In this guide, we will explain in-depth the different features for navigating through AST in different ways.
For XPath API, read more here: XPath API
Basic navigation: BaseNode and TreeNode
In our rule’s visit method, we have access to a BaseNode type object (com.als.core.ast.BaseNode interface). This object represents the AST root node in which the source code we are analyzing has become, and it is the starting point from which to seek the information needed to determine whether if the code shows a violation of the standard to be certified.
To browse through the nodes, we have the TreeNode class (com.als.core.ast.TreeNode), which is an implementation of BaseNode. Therefore, we can turn our BaseNode nodes into TreeNode and vice versa at any time.
BaseNode <–> TreeNode conversion
TreeNode type objects provide us almost unlimited ways to move all along the AST, looking for sibling, descendant or ancestor of any level nodes and meeting the specific characteristics we want. Among the most useful methods, we have:
- child: it searches between “child” nodes (level 1 descendants of a node).
- find: it searches inside the subtree in the current node (level ‘n’ descendants of a node).
- parent: it returns the current node’s parent.
- ancestor: it searches among all the ancestors of the current node.
- rightSibling / leftSibling: it returns the node immediately to the right/left of the current node.
Checking conditions in the nodes: TreeNode and NodePredicate
Other TreeNode objects functionalities, not directly related to navigation, but very useful, are:
- count: it counts the number of nodes of a certain type in the subtree in the current node.
- countAncestors: it counts the number of nodes of certain type among the ancestors of the current one.
- findImage: it returns the node image (usually, the concrete item of the source code under analysis, which is represented by the current node).
- findLine: it returns the number of lines of the node (corresponding to the line number within the file of the source code under analysis in which the concrete item is, which is represented by the current node).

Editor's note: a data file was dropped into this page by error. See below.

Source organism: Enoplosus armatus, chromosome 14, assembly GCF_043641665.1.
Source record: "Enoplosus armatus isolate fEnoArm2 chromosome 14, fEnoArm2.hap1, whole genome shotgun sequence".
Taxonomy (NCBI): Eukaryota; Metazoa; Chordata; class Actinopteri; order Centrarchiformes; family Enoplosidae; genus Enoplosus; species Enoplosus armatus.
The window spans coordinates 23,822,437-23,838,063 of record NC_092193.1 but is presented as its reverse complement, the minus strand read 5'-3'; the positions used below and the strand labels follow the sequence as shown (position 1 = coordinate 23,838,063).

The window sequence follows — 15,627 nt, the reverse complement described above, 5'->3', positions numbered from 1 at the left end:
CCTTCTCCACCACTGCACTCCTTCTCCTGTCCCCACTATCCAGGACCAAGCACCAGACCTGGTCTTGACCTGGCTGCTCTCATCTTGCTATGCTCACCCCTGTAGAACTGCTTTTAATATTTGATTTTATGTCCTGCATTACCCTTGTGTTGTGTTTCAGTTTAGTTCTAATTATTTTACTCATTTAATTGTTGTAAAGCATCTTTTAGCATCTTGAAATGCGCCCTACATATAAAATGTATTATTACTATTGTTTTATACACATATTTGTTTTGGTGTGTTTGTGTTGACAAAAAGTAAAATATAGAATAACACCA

- has: it checks if there is a node in the subtree within the current node.
- hasAncestor: it checks if there is a node among the ascendants of the current node.
- hasChildren: it checks if there is a node among the children (level 1 descendants) of the current node.
- isLeaf / isRoot: it checks if the current node is a leaf or the root node.
- isNull / isNotNull: it checks if the current object is a null node (very useful for testing after search operations, since those can return TreeNode.NULLTREE, NullNode.NULL o null objects when they do not find a node that meets the specified conditions).
- isTypeName: it checks the current node’s type.
Most search methods allow arguments to establish specific conditions that the nodes to search should meet. These conditions may be as simple as “the node must be of a certain type” or something like “the node must be of a certain type, and have a certain image, and be descendant/ancestor of…“.
For these cases, we can define a NodePredicate (com.als.core.ast.NodePredicate) object:
Navigation within the navigation: TreeNode and NodeVisitor
We have already mentioned in Getting Started with Rule Development the visitor strategy, with which we could go all along an AST nodes from a given one, using the accept methods provided by TreeNode.
We can apply the same strategy, using the NodeVisitor objects (com.als.core.ast.NodeVisitor), to any subtree within the tree we are dealing with:
High-Level AST and Low-Level AST
You may have noticed, working with Kiuwan Rule Developer, that the nodes types of the generated AST vary depending on the language of the source code we are analyzing.
This is something you should always keep in mind when developing your rules: each rule will be specific for the analysis of a particular programming language.
The nodes that Kiuwan Rule Developer shows us by default are the low-level nodes, Low-Level AST, which show in detail each one of the processed code elements. However, for certain rules, perhaps it is not necessary so much detail and it would be enough with somewhat higher abstraction.
Low-Level AST <–> High-Level AST conversion
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